Continental Airlines began service in 1934 as Varney Speed Lines, named after its initial owner, Walter T. Varney, first operating out of El Paso International Airport. Varney Speed Lines changed its name to Continental in 1937 after new owner Robert Six had taken over. Six moved the airline headquarters to Stapleton Airport in Denver, Colorado in October of that same year. He went on to preside over the airline for 40 years.
In the 1940s Continental's Denver headquarters became a conversion center where the airline took care of converting B-27s and B-29s for the United States military during World War II.
The airline's route network was limited to the southwestern United States for many years. In 1953, Continental merged with Pioneer Airlines, gaining access to 16 more cities in Texas and New Mexico.
In 1963 the company's headquarters moved to Los Angeles and in 1968 a new livery was launched, the orange and gold cheatlines adorned with a black global circle on the jet's tails. Later in the 1960s, the airline transported American soldiers to Vietnam, and realizing there was a market in the Pacific Ocean, Continental set up an airline in Micronesia, Air Micronesia. This airline is nowadays known as Continental Micronesia and uses Continental's livery on its jets.
In 1978, the Airline Deregulation Act was passed by Congress, creating problems throughout the airline industry that spurred many airline mergers. After considering a merger with Western Airlines, Continental merged with Texas International in 1982. The merger gave Continental its current headquarters at Houston Intercontinental Airport and routes to Mexico; it also gave Continental a new CEO, former Texas International chief Frank Lorenzo. In 1983, Continental filed to reorganize under Chapter 11 of the Federal Bankruptcy Code: much of the airline was liquidated and the company was rebranded as a low-cost carrier. Continental was also forced to abandon its hub in Los Angeles, although it maintained its South Pacific routes.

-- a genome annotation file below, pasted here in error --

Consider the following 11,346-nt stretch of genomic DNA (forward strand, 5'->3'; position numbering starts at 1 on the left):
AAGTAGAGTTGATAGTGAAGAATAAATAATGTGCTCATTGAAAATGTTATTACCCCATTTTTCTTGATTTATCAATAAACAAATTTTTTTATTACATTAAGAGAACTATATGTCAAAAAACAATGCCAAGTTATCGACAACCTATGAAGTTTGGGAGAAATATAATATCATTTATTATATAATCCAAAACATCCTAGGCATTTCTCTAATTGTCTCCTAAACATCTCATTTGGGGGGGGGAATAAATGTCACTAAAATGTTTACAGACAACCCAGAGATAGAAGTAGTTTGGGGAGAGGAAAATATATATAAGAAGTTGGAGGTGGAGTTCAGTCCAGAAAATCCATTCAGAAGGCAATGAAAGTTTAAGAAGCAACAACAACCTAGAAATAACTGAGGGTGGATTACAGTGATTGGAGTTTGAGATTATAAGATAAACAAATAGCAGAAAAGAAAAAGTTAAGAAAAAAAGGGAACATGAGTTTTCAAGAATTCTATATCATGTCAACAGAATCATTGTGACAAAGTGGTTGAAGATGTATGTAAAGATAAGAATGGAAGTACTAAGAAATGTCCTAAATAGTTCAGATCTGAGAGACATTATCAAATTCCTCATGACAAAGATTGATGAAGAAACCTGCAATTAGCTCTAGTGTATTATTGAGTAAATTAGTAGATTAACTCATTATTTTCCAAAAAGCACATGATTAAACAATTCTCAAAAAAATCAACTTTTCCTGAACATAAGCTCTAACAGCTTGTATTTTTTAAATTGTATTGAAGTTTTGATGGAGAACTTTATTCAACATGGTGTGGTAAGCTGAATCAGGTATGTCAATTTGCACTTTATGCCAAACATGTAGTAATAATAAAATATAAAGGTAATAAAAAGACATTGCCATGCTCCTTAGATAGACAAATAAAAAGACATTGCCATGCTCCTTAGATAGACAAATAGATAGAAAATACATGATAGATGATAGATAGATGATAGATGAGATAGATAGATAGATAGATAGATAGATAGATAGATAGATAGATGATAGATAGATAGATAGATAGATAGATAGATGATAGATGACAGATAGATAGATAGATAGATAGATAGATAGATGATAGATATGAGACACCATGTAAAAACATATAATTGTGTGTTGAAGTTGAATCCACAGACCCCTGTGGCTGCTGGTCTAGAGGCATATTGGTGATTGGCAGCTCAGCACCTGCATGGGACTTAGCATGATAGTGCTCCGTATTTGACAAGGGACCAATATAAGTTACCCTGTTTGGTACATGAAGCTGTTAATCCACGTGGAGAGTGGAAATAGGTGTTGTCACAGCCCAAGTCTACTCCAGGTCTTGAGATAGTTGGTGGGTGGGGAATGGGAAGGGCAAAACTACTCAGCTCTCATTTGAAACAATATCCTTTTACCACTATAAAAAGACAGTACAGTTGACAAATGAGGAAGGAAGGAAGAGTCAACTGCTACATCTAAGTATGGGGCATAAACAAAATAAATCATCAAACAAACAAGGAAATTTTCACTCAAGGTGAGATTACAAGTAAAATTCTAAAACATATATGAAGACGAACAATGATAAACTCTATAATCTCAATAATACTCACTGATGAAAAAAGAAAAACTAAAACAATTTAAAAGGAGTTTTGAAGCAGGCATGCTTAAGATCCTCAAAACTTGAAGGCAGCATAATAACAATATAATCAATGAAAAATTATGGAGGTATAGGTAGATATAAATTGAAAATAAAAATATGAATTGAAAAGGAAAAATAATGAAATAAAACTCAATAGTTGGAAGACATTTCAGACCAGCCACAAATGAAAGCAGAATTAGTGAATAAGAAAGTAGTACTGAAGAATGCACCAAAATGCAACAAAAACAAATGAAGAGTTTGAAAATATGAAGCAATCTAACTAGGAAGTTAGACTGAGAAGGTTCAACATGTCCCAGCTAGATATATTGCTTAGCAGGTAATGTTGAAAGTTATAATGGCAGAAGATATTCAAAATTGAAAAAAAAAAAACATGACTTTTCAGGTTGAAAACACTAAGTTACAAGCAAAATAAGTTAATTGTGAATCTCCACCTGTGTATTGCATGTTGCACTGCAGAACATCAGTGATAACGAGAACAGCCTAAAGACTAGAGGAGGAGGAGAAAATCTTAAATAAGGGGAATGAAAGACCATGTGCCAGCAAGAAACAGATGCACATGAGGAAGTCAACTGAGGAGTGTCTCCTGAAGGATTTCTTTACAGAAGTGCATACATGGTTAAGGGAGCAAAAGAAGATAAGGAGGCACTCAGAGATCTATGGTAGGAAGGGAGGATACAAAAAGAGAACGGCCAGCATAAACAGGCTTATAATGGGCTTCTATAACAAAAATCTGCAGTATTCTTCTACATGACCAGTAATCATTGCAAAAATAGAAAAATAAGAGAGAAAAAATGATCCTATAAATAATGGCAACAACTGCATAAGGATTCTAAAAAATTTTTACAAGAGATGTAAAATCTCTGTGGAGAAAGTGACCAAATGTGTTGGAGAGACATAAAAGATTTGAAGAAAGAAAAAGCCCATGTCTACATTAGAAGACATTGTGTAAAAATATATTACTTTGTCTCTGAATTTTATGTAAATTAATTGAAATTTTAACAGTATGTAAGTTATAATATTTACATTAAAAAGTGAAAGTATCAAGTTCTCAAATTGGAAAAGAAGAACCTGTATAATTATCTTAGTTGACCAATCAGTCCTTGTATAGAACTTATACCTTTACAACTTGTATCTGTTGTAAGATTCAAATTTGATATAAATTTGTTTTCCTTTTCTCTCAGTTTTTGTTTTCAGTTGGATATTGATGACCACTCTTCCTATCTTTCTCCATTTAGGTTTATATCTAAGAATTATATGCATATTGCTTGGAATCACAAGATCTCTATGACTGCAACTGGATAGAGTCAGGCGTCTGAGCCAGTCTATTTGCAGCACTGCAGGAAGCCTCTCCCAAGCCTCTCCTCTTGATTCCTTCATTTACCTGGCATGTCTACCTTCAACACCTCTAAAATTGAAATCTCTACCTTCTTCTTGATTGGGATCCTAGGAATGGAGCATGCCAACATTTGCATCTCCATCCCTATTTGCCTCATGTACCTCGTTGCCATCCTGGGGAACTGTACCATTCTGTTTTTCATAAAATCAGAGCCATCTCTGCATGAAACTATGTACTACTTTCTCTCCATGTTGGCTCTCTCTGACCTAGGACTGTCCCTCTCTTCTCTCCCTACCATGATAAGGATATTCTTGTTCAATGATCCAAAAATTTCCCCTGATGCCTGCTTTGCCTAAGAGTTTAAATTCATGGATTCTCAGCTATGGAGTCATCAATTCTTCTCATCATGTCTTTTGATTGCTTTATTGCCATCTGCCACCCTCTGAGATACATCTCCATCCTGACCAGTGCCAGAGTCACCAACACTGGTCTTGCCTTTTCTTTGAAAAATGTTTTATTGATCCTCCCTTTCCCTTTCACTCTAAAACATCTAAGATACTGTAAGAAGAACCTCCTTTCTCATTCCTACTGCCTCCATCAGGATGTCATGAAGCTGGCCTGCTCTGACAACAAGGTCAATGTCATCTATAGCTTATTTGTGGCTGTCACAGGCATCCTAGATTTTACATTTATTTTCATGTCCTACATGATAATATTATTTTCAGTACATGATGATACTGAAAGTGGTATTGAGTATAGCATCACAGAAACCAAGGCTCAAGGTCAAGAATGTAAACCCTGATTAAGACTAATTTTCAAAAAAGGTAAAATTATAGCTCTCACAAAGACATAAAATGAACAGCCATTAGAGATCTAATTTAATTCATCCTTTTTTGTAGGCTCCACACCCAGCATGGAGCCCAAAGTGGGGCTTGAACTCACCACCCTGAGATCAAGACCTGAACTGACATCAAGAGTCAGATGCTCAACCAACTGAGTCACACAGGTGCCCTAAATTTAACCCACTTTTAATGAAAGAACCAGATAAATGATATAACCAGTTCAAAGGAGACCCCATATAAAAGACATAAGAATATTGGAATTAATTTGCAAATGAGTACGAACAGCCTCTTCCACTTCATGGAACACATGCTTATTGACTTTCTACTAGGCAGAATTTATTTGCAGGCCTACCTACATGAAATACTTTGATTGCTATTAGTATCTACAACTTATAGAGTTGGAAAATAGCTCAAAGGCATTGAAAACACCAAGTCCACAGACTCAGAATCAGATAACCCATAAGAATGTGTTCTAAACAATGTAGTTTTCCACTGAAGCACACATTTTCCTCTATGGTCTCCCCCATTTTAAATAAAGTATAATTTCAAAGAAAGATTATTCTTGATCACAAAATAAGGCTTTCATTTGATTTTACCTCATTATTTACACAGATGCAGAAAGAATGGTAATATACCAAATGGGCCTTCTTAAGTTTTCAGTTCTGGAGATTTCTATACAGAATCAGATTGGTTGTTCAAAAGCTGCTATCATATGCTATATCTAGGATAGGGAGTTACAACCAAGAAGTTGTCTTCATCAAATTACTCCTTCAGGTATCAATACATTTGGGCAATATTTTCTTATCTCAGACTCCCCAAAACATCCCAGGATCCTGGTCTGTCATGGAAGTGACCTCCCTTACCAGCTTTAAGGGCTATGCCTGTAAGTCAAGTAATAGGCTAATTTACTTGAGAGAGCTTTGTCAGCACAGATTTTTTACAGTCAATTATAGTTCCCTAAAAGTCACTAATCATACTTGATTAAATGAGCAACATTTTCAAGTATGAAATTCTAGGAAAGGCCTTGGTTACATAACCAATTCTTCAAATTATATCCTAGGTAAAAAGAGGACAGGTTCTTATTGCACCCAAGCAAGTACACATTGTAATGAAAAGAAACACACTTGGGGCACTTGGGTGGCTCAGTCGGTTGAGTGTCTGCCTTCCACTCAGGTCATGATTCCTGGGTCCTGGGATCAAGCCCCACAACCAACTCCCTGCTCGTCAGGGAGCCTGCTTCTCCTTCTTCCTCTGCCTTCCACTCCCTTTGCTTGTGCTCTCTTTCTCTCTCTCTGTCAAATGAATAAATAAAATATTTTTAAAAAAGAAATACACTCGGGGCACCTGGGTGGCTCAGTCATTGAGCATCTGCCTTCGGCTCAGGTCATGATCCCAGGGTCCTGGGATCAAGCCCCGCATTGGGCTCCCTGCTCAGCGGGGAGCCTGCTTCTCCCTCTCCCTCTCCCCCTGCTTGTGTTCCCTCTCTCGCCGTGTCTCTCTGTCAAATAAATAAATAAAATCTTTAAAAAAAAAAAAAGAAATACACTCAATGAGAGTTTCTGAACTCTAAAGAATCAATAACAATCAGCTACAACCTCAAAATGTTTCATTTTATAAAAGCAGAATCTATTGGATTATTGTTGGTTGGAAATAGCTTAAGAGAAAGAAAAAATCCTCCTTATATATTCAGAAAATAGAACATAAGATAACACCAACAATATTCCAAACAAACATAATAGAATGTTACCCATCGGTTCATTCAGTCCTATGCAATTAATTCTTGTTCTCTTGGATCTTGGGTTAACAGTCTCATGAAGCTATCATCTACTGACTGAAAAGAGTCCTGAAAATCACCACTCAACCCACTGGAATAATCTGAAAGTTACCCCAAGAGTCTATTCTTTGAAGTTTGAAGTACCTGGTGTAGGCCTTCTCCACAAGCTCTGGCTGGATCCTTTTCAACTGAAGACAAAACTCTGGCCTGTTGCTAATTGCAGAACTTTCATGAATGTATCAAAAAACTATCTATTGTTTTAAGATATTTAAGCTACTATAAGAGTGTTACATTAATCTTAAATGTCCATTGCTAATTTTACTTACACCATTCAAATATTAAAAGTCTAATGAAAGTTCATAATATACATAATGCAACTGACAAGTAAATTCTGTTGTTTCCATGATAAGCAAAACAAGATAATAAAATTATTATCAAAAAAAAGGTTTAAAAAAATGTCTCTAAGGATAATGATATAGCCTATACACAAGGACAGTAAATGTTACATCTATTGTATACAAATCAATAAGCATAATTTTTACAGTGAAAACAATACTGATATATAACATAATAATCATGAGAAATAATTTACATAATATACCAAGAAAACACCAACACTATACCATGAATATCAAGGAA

The company emerged from bankruptcy in 1986. Just one year later, Lorenzo decided to purchase People Express and its hub at Newark International Airport, making Continental the third-largest airline in the U.S.
Continental filed for bankruptcy again in 1991, shortly after unveiling a new white and blue livery. There were a number of circumstances behind the second bankruptcy: Lorenzo left Continental to dedicate himself full time to Eastern Airlines
, and gas prices had risen because of Iraq's invasion of Kuwait and the resulting Gulf War. People Express had also been highly leveraged at the time of its merger with Continental, having purchased Frontier Airlines just two years before. In 1993, Air Canada
, along with Air Partners and Texas Pacific Group, aided Continental in coming out of chapter 11 once again by investing $450 million dollars in the airline.
On February 22, 2005, the United States Department of Transportation announced that both Continental and American
had won a battle over Delta
to operate flights to China, with Continental offering a daily flight from Newark International Airport to Beijing. With the announcement, both Continental and American became the first two United States based airlines to offer non-stop flights between the United States and China in history.Close Up of Vignette
Common Stock, specimen, late 1900’sPrinter: American Bank Note Company Dimensions:
8” (h) x 12” (w)State: DE-Delaware Subject Matter: Aviation and Aerospace
| Commercial Airlines
| Specimen Pieces Vignette Topic(s): Female Subject
| Airplane Featured
| Mountain SceneCondition:
No fold lines, and punch hole cancels in the signature areas and body, very crisp.